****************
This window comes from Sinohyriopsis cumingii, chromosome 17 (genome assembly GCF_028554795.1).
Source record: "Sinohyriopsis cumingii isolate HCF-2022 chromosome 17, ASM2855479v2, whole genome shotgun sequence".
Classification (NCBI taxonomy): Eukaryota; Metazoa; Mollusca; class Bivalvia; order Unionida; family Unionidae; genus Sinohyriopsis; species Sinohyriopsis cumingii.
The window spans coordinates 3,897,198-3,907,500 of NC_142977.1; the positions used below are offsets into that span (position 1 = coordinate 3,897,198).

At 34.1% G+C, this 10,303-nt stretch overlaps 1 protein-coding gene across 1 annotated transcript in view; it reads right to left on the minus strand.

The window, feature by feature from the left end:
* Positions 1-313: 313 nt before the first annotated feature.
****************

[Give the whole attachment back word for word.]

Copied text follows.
This window comes from Sinohyriopsis cumingii, chromosome 17 (genome assembly GCF_028554795.1).
Source record: "Sinohyriopsis cumingii isolate HCF-2022 chromosome 17, ASM2855479v2, whole genome shotgun sequence".
Classification (NCBI taxonomy): Eukaryota; Metazoa; Mollusca; class Bivalvia; order Unionida; family Unionidae; genus Sinohyriopsis; species Sinohyriopsis cumingii.
The window spans coordinates 3,897,198-3,907,500 of NC_142977.1; the positions used below are offsets into that span (position 1 = coordinate 3,897,198).

At 34.1% G+C, this 10,303-nt stretch overlaps 1 protein-coding gene across 1 annotated transcript in view; it reads right to left on the minus strand.

The window, feature by feature from the left end:
* Positions 1-313: 313 nt before the first annotated feature.